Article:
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Lessons from the $2 billion coal mining lawsuit against Indonesia

Indonesia prevailed in a lawsuit filed by UK-based Churchill Mining, but the verdict highlights fraud, corruption and disorganisation in the country’s mining sector.

Indonesia cannot be held liable for $2 billion in compensation sought by Churchill Mining for the revocation of a coal-mining concession, the World Bank’s International Centre for Settlement of Investment Disputes (ICSID) ruled in a December 6 verdict.

The tribunal determined that Churchill’s claim to the mine site — and therefore its case against Indonesia — was based on forged documents.

The London-registered mining firm, and its Australian subsidiary Planet Mining Pty., filed the case after local officials revoked the company’s license to mine coal in the East Kutai district in Indonesian Borneo.

The ruling was a rare win for a nation-state in an international arbitration hearing, a forum critics complain is often stacked in favor of multinational corporations. In addition to throwing out Churchill’s compensation claim, the tribunal also ordered the company to reimburse Indonesia for 75 per cent of the $12.3 million dollars in legal expenses and court fees the country incurred over the course of the four-and-a-half-year arbitration process.

“We are obviously extremely disappointed by the Tribunal’s decision,” Churchill Chairman David Quinlivan said in a December 7 press statement, adding that the company plans to challenge the ruling.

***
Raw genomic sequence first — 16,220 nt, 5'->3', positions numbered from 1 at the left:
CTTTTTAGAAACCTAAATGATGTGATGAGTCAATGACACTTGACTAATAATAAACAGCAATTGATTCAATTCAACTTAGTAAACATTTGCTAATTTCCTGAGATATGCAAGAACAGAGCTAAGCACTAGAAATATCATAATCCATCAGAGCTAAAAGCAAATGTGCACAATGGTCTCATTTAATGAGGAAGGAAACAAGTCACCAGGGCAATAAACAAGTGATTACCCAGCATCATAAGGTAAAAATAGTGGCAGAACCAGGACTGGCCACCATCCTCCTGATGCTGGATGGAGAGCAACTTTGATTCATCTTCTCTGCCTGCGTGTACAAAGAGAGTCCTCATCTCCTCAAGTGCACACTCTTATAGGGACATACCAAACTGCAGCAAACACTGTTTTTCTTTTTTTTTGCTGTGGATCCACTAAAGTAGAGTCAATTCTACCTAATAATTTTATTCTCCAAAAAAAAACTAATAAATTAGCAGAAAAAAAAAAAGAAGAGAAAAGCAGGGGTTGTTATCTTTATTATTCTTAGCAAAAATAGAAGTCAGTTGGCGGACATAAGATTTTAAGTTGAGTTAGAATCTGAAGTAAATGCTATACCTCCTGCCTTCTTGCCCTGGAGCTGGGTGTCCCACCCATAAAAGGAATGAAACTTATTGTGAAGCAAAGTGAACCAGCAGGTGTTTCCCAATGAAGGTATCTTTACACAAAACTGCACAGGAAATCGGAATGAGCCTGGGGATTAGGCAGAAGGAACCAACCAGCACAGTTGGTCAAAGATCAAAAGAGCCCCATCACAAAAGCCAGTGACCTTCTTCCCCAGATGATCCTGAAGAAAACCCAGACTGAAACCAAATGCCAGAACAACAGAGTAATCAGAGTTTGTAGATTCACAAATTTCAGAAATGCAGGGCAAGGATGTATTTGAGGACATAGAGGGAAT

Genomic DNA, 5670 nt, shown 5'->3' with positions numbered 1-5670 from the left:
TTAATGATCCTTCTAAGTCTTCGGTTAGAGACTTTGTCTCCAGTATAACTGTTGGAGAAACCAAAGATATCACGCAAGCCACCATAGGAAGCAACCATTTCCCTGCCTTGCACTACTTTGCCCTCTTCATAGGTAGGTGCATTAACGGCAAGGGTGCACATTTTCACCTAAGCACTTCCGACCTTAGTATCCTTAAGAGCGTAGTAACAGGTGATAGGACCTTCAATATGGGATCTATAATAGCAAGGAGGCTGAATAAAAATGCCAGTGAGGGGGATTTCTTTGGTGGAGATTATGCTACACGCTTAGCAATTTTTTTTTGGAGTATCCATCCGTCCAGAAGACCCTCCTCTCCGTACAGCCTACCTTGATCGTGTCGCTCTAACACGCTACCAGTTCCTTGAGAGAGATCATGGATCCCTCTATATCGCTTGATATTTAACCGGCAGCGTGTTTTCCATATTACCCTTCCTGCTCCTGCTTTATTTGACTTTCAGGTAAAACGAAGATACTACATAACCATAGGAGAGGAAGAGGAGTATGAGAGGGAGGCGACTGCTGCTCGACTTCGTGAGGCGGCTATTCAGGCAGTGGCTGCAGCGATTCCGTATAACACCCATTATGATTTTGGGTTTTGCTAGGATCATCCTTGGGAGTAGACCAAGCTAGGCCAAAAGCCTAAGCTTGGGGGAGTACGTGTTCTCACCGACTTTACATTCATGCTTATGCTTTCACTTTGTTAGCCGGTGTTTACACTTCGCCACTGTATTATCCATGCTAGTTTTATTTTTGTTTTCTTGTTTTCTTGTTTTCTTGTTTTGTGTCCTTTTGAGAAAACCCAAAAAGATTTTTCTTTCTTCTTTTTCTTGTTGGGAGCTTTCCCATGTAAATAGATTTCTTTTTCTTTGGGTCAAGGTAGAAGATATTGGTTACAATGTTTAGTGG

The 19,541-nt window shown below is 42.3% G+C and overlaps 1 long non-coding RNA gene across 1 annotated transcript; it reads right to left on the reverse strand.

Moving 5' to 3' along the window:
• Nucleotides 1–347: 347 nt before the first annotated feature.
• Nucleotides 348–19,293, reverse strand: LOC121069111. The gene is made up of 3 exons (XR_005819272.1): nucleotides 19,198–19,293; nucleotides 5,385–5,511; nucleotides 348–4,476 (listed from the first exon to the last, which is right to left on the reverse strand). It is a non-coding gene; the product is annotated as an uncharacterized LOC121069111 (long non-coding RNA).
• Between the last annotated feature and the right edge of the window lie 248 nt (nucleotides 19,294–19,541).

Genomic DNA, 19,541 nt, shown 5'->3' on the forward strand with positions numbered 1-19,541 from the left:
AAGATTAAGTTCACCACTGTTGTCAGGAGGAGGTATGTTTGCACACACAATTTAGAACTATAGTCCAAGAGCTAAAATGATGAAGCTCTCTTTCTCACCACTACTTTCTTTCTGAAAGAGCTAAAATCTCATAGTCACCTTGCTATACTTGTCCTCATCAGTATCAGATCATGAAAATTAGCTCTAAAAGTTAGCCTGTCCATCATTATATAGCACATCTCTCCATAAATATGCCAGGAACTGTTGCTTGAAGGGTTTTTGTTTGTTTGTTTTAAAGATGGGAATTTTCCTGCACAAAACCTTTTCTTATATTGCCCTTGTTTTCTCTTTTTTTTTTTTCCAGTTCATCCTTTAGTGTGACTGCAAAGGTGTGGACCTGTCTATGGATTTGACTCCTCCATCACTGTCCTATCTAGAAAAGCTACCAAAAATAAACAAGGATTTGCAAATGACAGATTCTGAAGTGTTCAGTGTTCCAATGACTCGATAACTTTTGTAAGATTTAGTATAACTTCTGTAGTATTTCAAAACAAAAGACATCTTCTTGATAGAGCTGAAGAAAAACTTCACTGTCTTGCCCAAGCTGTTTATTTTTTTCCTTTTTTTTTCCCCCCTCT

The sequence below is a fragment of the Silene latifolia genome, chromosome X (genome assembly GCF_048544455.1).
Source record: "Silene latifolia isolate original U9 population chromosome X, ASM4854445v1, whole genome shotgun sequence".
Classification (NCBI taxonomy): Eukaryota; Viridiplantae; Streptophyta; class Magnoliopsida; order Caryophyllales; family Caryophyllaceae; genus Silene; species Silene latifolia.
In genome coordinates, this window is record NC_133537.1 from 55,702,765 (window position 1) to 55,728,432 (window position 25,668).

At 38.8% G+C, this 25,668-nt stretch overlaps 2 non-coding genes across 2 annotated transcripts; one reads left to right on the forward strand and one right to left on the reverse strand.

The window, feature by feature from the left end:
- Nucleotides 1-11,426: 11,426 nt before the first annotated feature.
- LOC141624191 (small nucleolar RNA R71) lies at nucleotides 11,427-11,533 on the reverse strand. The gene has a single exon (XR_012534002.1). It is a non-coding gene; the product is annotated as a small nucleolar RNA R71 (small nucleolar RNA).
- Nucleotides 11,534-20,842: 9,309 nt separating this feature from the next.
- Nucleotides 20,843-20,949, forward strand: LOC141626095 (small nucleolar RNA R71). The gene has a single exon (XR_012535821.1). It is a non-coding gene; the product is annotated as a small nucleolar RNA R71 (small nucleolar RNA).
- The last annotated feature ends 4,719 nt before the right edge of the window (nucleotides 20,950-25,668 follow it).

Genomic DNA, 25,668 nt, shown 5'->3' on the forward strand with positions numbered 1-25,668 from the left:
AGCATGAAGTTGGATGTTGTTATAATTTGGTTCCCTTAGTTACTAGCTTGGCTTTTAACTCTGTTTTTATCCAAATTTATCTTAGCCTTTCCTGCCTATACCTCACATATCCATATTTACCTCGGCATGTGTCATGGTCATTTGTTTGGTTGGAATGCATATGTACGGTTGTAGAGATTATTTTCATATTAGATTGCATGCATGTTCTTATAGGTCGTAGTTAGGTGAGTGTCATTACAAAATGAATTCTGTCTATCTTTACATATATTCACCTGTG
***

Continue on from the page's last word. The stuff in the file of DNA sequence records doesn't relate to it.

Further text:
Churchill itself was not judged to be responsible for the forgeries, but the tribunal criticised the company for failing to conduct adequate due diligence regarding claims made by its local partner, PT Ridlatama.

The verdict is a victory for Indonesia; it is also an indictment of the local governments and regulators that oversee the country’s mining industry. Court documents indicate that forgery, fraud, corruption and disorganisation run rampant in the offices that are charged with managing Indonesia’s immensely valuable natural resources.

We are obviously extremely disappointed by the Tribunal’s decision.

David Quinlivan, chairman, Churchill Mining

A seam of corruption

Churchill’s complaint concerns a mining project in East Kutai district in Kalimantan, the Indonesian portion of Borneo Island, where some of the country’s richest coal deposits have been found. In 2007, Churchill bought a 75 per cent stake in Indonesian mining company PT Ridlatama, which claimed to hold four mining licenses in the district.

Churchill thought it had struck it rich when exploration activities revealed far more coal than expected. In April 2008, the company announced its initial target had been exceeded by 150 per cent, with the project’s coal resources now estimated at 250 million metric tons.

Instead, a rival claim emerged.